Visiting filmmaker barely escapes Manson murders

John Walker was almost murdered on Charlie Manson's farm. And the award-winning filmmaker forgot all about it - until he started making his most recent release, A Drummer's Dream.

John Walker was almost murdered on Charlie Manson’s farm.

And the award-winning filmmaker forgot all about it – until he started making his most recent release, A Drummer’s Dream.

Part of next week’s Available Light Film Festival in Whitehorse, the movie features drummer greats who get together for a masters retreat on a remote farm in rural Ontario.

At first glance, it seems like a niche-market film for drummers.

But it’s not, said Walker.

“It’s not really a film about drumming at all,” he said.

“It’s a film about how to enjoy your life.”

And it inspires everyone who sees it, he said.

Walker’s even had a request from an 85-year-old woman who wanted two copies of the DVD, after her 83-year-old friend showed her the movie.

With the current political climate, environmental damage and economic collapse, there’s lots of negative energy, said Walker.

“And this film gives you an incredible lift,” he said.

“It reminds you not to forget the joyful part of your life.”

While he was making it, the film also began to remind Walker about a long-lost part of his life.

Walker used to be a drummer in a band in Montreal.

When he was 17, the band was invited to go out to California by Frank Zappa, who liked what he heard.

But Walker had just been offered a summer job in a film studio.

“And I’d been carrying a camera around my neck since I was eight,” he said.

Torn, Walker was rescued by his 23-year-old band leader.

“He told me to throw the I Ching,” he said.

The Chinese fortune told Walker: “You have two roads in front of you, and whatever road you choose is for life.”

After three sleepless nights, Walker put down his drumsticks and didn’t look back.

At least, not until he was plunked in front of a drum kit decades later, filming A Drummer’s Dream.

“I suddenly realized I never had to give up drums,” he said.

“I could have played just for fun all along.”

But giving up drums at 17, to spend the summer mixing chemicals in a film lab, probably saved Walker’s life.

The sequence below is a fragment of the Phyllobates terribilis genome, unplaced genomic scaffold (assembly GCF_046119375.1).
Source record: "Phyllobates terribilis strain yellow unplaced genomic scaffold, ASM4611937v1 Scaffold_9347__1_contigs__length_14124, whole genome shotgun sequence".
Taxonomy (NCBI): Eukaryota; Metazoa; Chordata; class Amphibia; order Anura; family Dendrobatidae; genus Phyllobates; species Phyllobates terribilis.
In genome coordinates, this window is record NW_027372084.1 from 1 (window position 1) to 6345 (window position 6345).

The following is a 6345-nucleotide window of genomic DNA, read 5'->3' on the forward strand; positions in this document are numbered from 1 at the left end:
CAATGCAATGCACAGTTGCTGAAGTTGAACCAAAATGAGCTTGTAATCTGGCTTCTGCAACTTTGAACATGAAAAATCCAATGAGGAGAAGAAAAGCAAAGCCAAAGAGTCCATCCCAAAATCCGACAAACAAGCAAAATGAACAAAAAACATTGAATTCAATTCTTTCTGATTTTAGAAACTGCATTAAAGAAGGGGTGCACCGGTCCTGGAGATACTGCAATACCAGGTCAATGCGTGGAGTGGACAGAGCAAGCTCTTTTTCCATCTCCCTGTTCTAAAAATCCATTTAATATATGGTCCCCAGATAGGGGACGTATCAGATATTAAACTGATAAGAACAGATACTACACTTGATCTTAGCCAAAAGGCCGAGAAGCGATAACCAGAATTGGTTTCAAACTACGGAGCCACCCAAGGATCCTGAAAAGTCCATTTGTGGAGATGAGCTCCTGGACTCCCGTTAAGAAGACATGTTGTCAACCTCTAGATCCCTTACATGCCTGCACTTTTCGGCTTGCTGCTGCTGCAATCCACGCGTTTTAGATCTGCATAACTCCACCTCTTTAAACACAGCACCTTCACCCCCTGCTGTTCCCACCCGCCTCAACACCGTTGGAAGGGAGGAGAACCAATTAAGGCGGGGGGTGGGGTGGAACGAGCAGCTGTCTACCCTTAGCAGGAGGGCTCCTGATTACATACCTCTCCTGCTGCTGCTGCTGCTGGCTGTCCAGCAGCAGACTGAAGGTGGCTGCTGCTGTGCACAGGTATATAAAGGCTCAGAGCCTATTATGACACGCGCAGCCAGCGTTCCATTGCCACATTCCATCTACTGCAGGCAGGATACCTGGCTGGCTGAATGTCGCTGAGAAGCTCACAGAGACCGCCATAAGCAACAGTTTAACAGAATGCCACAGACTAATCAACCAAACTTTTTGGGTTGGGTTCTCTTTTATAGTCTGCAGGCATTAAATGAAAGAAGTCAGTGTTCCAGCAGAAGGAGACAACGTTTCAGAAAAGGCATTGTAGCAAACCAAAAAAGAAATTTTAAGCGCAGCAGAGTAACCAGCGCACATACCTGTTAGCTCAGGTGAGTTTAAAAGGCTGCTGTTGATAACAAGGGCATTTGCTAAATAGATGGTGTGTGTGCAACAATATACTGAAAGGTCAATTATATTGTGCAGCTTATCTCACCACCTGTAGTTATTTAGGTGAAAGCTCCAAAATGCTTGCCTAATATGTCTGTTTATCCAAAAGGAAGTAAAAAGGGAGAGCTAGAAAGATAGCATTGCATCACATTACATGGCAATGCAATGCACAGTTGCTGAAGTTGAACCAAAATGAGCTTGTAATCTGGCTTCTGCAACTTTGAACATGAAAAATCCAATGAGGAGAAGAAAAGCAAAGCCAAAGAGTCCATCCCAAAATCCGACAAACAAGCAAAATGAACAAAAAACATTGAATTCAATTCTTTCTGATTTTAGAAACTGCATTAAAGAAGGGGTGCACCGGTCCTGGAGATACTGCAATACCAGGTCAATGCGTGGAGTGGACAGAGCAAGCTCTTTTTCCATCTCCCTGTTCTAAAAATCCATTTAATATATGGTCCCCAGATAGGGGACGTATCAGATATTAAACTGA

The band went to California without him. And after meeting with Jim (Roger) McGuinn from The Byrds, the young group was offered a slot at an upcoming summer festival that turned out to be Woodstock.

But the group held out, waiting instead to hear from Zappa.

Bumming around in California, they were getting tight on cash, and were about to get booted out of the place they were staying, when they met these two cute girls.

The girls were staying on a farm owned by a guy named Charlie, and they invited the band to come stay with them.

But the bassist didn’t want to go.

“If I’d been there, I know I would have convinced him to go,” said Walker.

“I love farms.

“And I have strong power of persuasion.”

A few weeks later, back in Montreal, the cute girls were on the cover of the local paper – murdered by Charlie Manson.

Walker had left all these stories behind, “buried deeply with the story about giving up the drums.”

Now, he’s back in touch with his old bandmates and he’s getting the kit from the movie.

Picking up the sticks was like getting back on a bike, he said.

“But I need to start practicing again.”

A Drummer’s Dream, featuring superstars who’ve played with Carlos Santana, Dizzy Gillespie and Miles Davis, opens the festival in Whitehorse on Monday night.

Walker will be in attendance.

Director Charles Officer is also coming to the festival to screen his feature, Mighty Jerome, about the world’s fastest man in the 1950s making an incredible comeback.

This year’s festival is the most international yet, said festival director Andrew Conners.

There’s a drama from Kyrgyzstan, a documentary about Uzbekistan art, three films from Latin America and a crowd-pleaser from Brazil called Waste Land, about a Brazilian artist who makes portraits out of garbage of Rio de Janeiro garbage pickers.

There’s also a Russian thriller, How I Ended This Summer, that was shot on the Bering Sea, but could have been shot in the north Yukon, said Conners.

The landscape is almost identical, he said.

Other circumpolar films include an environmental documentary from Nunuvut and a Norwegian drama, called North.

Ron Sexsmith was hoping to get to the festival for the screening of Love Shines, a documentary about his depression, music and career shift, after hiring Metallica’s producer. But Sexsmith’s agent has him in the UK instead, to coincide with the release of his most recent album.

Because Conners was booking high-definition video instead of 35-millimetre prints, he managed to bring in a bunch of festival winners this year, including Incendies, a drama out of Quebec about two sisters traveling to the Middle East, which is nominated for an Oscar.

Tickets and five-film passes are available at the Yukon Arts Centre, Arts Underground and online at

For more info on the festival visit

Contact Genesee Keevil at

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